Radio blitz exposes lavish CEO salary at the expense of worker and youth | National Union of Public and General Employees

Radio blitz exposes lavish CEO salary at the expense of worker and youth

 Kim Ciavarella, Banyan CEO, recently awarded herself a $20,000 raise. Then she told staff that, collectively, they would have to take home $20,000 less yearly. When employees cried foul, Ciavarella locked them out. They have now been without a contract since April 1, 2017.

Hamilton (12 June 2018) — The Ontario Public Service Employees Union (OPSEU/NUPGE) has launched a radio campaign blitz in the Hamilton area to tell Banyan Community Services to return to the bargaining table with a fair deal for its 60 OPSEU-represented employees at Arrell Youth Centre.

Employer wants workers to pay $1,200 for health plan that offers less than previous one

“This employer locked out its employees at the end of April. And what has this act of spite accomplished? They’ve distressed already vulnerable teens and punished workers and their families for daring to ask for a decent health plan. This is no way to treat hard-working, dedicated employees in 21st-century Ontario,” said Warren (Smokey) Thomas, OPSEU President.

Arrell Youth Centre is a secure custody and detention program for young men aged 12 to 18. The Harris Conservatives divested it to Banyan from the Ministry of Children and Youth Services in 1999. Banyan is demanding employees pay up to $1,200 annually for a health plan that covers less than the previous plan, which was paid by the employer. These workers are ineligible for workers’ compensation.

Radio ad campaign to raise attention to CEO's extravagant raise

“We’re hoping these radio ads will draw the public’s attention to Banyan’s outrageous behaviour,” said Len Mancini, OPSEU Local 216 bargaining Chair. “These workers pour out their hearts and souls for their young clients. But they’ve also got people at home who depend on them. When you’re working in an inherently challenging workplace, a good health plan is absolutely essential," Mancini said.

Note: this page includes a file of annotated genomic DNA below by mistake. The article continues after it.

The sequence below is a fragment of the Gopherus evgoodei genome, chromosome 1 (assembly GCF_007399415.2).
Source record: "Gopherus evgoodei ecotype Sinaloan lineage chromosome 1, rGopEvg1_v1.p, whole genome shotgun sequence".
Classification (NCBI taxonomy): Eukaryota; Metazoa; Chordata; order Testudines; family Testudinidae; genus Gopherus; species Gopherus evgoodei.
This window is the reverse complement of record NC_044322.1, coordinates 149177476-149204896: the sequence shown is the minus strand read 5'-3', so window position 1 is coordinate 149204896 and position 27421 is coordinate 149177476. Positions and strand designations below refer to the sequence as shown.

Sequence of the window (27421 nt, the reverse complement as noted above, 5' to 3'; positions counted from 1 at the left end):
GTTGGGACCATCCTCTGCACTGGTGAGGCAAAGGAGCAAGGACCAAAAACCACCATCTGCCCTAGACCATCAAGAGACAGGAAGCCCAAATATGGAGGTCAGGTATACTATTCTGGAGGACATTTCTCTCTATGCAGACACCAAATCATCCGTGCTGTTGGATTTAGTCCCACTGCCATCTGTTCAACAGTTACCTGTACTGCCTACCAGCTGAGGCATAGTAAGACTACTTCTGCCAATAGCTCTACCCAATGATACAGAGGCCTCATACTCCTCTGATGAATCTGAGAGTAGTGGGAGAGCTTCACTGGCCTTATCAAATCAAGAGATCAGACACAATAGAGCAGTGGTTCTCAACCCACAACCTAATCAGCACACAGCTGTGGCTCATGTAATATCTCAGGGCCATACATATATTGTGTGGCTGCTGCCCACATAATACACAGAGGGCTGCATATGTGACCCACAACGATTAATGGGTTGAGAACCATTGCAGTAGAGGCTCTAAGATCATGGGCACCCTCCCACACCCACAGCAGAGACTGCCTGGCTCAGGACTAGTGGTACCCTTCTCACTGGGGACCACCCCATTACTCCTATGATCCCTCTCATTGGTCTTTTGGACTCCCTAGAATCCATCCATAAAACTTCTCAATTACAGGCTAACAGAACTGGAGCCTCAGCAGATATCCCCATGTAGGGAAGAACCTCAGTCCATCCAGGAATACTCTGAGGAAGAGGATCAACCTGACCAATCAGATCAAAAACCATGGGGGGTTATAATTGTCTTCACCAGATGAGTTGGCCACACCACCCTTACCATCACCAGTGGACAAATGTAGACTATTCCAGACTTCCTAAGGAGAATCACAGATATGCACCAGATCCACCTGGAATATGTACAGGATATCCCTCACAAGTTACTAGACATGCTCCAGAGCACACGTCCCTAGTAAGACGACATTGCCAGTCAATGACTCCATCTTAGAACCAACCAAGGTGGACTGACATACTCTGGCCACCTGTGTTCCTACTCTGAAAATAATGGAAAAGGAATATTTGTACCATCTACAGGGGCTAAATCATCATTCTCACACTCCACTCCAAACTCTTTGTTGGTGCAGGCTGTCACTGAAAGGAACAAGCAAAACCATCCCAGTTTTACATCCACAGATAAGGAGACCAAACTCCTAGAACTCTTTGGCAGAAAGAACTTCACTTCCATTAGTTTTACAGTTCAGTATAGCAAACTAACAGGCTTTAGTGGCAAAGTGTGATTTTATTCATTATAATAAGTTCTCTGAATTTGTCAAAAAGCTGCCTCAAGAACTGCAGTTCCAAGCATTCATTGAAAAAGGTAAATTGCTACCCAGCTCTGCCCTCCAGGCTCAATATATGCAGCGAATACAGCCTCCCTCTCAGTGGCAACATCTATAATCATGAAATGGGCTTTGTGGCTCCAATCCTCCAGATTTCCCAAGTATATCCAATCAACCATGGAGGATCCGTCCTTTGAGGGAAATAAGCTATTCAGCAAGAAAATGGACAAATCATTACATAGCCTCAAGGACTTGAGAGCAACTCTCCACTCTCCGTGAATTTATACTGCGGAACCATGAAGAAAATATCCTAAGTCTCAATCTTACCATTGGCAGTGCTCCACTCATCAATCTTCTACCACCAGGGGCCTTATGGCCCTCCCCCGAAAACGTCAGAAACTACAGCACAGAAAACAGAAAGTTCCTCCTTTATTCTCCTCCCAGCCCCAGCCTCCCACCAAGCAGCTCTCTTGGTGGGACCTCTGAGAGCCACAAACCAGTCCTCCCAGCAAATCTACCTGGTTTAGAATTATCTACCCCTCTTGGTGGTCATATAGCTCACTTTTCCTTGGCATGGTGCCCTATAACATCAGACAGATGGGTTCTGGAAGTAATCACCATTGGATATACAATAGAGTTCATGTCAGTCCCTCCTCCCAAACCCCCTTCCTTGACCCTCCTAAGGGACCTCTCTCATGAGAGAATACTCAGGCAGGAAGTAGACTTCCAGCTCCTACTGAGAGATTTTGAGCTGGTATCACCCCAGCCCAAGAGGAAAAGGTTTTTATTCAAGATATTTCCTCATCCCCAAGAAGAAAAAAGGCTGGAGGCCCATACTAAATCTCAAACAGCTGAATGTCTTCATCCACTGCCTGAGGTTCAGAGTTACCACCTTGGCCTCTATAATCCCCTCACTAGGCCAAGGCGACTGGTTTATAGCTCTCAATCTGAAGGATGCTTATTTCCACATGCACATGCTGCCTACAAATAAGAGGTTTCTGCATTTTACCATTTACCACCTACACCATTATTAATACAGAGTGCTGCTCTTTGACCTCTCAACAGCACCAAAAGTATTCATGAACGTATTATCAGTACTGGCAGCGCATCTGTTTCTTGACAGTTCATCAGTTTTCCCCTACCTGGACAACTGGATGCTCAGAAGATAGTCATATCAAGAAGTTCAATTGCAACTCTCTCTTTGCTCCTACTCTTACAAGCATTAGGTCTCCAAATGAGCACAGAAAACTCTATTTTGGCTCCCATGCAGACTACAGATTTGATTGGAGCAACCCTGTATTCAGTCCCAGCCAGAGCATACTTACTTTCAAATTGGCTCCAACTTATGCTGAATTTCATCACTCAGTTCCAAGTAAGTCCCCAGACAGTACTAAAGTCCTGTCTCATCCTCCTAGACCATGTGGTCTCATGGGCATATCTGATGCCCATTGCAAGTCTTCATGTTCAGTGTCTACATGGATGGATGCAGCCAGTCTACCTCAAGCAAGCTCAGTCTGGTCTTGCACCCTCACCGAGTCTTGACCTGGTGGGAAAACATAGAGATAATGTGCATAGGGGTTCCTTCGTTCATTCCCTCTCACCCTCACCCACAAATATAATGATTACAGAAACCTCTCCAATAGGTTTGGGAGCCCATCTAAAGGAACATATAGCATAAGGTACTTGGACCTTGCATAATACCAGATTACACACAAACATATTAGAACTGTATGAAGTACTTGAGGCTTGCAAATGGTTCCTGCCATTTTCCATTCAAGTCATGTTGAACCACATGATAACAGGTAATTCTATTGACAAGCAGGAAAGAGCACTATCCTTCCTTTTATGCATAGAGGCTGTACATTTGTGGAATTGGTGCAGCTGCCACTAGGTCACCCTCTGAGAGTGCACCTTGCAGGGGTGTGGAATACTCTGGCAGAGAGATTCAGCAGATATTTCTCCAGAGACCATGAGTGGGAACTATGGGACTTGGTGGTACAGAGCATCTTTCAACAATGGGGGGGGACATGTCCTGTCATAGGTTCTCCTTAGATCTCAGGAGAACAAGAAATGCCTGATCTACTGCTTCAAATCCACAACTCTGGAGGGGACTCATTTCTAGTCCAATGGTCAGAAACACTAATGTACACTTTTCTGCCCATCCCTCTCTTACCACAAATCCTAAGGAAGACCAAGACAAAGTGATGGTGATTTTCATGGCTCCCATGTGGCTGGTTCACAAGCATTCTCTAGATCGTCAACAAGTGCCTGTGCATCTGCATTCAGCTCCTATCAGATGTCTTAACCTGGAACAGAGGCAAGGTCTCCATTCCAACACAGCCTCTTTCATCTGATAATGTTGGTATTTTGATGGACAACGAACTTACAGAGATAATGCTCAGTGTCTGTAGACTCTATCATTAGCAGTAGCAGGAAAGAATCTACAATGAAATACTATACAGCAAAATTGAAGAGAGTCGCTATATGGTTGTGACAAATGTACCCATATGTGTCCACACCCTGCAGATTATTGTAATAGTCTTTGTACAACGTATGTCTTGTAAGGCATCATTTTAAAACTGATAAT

Kim Ciavarella, CEO of Banyan, recently awarded herself a $20,000 raise. Then she told staff that, collectively, they would have to take home $20,000 less yearly. When employees cried foul, Ciavarella locked them out. They have now been without a contract since April 1, 2017.

“To say this employer’s actions are despicable doesn’t go far enough,” said Eduardo (Eddy) Almeida, OPSEU First Vice-President/Treasurer and a Hamilton correctional officer. “These frontline workers are being treated with contempt while the CEO floats even higher on the Sunshine List. The people of Hamilton have a right to know what’s going on — and do something about it.”

Help workers get a fair deal: write to the CEO

Local 216 is asking Hamiltonians to write to Ms. Ciavarella at kciavarella@banyancs.org to tell her to return to the bargaining table and negotiate a fair collective agreement with Arrell workers — and get these teens back into the supportive living environment they know and depend on for rehabilitation and reintegration into society.

“These kids are being held hostage so the CEO can enjoy her $20,000 salary bump,” Thomas said. “The people of Hamilton need to tell her they won’t stand for this arrogance.”


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The National Union of Public and General Employees (NUPGE) is one of Canada's largest labour organizations with over 390,000 members. Our mission is to improve the lives of working families and to build a stronger Canada by ensuring our common wealth is used for the common good. — NUPGE

 

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